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Archive for January 24th, 2020

by Sam Juliano

At the time this essay is published the sixteen members of the American Library Association’s 2020 Caldecott committee will be shortly convening in the City of Brotherly Love behind closed doors to deliberate on their final choices for picture book excellence for titles released during the prior calendar year.  In one of most diverse twelve-month periods ever for picture books the task at hand will no doubt be challenging sorting out a stacked deck, but in fear of putting the jink on any prospective decisions there seem to be some prohibitive theories as to how the chips may fall even if this particular award over the past decade has been almost impossible to successfully call, mainly because art is subjective.  Yet this writer hereby concludes that one title released way back in the first quarter is poised to be anointed in the Caldecott winner’s circle with only the particular designation still outstanding:  will it be gold or silver?  Written by Richard T. Morris and illustrated by veteran artist LeUyen Pham the object inspiring supreme confidence is a sensory joy ride titled Bear Came Along.  A scene-specific celebration of nature in the wild that evokes among other mirthful experiences an amusement park excursion on the log flume Bear is exuberance incarnate, a no-holds-barred immersion that invariably has coaxed reviewers to head off to their dictionaries for words like “ebullient,” “effervescent,” “high-spirited,” “happy-go-lucky” and “irrepressible” among others.  This has hardly represented the maiden instance of wanton merriment on the pages of a picture book (Lane Smith’s A Perfect Day most recently brought to bear gleeful anarchy in a picture book equation) but in this miraculously orchestrated work a unique proposition is posed, that an object of nature is only aware of its role in the scheme of things because of interaction, which in Bear is negotiated via domino effect.  By the time the party is over young readers will be hastily getting back in line for an adventurous encore. (more…)

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by Sam Juliano

Some view our sable race with scornful eye,
“Their colour is a diabolic die.”
Remember, Christians, Negros, black as Cain,
May be refin’d, and join th’ angelic train.     -Phyllis Wheately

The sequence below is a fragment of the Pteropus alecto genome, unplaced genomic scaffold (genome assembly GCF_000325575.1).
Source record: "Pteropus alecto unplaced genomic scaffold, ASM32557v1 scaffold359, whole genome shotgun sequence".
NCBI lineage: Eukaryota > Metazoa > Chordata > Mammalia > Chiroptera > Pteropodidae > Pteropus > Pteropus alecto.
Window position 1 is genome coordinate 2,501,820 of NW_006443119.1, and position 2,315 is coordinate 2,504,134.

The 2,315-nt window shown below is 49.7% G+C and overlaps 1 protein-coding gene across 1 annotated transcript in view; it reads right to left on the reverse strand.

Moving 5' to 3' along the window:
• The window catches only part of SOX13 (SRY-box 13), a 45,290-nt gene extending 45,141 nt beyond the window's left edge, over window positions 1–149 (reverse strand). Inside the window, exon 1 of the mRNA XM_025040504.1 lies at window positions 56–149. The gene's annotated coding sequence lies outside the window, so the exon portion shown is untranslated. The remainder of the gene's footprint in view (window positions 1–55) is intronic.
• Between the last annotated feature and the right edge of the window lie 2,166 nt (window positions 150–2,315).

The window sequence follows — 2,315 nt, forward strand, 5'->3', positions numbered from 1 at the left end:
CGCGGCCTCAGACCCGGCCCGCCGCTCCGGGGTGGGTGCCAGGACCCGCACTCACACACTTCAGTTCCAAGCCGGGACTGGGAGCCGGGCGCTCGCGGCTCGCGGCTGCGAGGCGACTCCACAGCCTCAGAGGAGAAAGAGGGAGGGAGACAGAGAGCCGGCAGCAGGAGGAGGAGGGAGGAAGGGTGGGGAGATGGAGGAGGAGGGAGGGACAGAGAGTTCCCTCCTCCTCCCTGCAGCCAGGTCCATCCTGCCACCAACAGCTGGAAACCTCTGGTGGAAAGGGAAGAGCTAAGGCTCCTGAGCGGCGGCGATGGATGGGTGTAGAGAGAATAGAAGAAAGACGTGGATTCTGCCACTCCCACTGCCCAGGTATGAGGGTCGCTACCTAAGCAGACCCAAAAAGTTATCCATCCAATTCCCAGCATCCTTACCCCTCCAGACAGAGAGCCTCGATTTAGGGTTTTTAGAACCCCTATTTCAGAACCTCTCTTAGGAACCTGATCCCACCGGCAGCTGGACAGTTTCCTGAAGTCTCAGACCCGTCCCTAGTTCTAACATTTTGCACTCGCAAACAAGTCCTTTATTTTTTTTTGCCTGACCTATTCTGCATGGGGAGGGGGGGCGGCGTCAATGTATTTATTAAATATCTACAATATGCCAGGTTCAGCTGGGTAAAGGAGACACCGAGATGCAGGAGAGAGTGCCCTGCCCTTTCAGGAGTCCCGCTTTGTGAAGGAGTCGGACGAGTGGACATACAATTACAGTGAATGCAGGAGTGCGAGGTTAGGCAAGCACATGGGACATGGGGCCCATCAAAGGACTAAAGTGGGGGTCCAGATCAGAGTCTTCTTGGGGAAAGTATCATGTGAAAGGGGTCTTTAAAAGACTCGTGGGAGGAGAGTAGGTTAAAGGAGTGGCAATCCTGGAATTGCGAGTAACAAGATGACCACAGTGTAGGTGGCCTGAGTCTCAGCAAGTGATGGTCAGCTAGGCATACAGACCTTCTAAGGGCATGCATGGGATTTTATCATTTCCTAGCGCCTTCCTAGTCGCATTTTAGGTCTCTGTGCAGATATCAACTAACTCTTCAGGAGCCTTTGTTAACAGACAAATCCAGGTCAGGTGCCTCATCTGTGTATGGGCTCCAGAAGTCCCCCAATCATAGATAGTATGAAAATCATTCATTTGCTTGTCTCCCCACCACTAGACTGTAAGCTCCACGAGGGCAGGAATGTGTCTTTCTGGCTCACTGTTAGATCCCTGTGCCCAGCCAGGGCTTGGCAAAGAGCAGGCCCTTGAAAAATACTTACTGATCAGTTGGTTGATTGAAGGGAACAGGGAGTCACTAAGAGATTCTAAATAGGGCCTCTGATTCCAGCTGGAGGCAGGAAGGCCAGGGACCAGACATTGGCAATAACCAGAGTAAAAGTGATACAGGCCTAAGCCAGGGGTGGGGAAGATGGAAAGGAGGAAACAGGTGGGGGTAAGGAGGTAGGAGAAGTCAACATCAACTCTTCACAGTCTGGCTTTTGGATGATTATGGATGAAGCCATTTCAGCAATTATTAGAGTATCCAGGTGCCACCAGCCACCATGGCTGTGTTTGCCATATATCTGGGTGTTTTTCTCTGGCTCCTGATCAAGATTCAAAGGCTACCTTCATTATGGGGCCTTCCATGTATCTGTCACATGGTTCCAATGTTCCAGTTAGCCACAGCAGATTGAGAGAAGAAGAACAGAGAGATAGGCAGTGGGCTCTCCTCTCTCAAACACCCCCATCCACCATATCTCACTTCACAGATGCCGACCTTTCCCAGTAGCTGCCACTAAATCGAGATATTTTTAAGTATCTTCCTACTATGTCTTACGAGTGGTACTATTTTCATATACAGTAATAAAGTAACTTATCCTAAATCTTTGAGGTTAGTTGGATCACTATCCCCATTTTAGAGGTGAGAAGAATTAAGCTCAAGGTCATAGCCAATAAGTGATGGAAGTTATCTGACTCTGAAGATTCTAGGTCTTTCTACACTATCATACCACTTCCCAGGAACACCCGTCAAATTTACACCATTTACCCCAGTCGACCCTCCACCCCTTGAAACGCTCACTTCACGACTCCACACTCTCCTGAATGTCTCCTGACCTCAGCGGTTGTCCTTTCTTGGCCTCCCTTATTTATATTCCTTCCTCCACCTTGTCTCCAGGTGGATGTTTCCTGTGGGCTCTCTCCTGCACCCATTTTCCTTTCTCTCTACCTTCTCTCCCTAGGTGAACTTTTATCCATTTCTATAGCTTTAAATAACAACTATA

Noted children’s literature historian Kathleen T. Horning once quipped at an online comment thread  that her great disappointment over the artist Kadir Nelson not winning the Caldecott Medal leads her to conclude that “he will just have to content himself with painting the Sistine Chapel.”  To be sure, Nelson’s work defies the most extravagant superlatives, and I have frankly run out of such phrases myself.  He actually has won two Caldecott Honors (for Moses and Henry’s Freedom Box), but his output includes many other beautiful works of distinction.  He has done the art for New Yorker covers and classic novels, as well as for galleries and exhibitions.  His astounding oil paintings are again being passionately discussed as a serious contender for the Caldecott Medal, which will be announced in Philadelphia on Monday, January 27th.  His resplendent jumbo tapestries in the service of concise and powerful prose from acclaimed author Kwayme Alexander in the electrifying picture book The Undefeated, an ode to black America that is alternately triumphant and mournful, minimalist and baroque, physical and spiritual.  In evoking the recently deceased Maya Angelou in a stirring afterward Alexander makes direct reference to his book’s title when he asserts “We may encounter many defeats, but we must not be defeated.  It may even be necessary to encounter the defeat, so that we can know who we are.  So that we can see, oh, that happened, and I rose. I did get knock down flat in front of the whole world, and I rose.”  Alexander’s largely metaphorical language is predicated on the prefix “not” by manner of starting each defining work with un.  There is inherent pride and defiance in employing such a device and it serves as the rhetorical springboard that is best served by recitation, though larger fonts will also hit home privately with resonating force. (more…)

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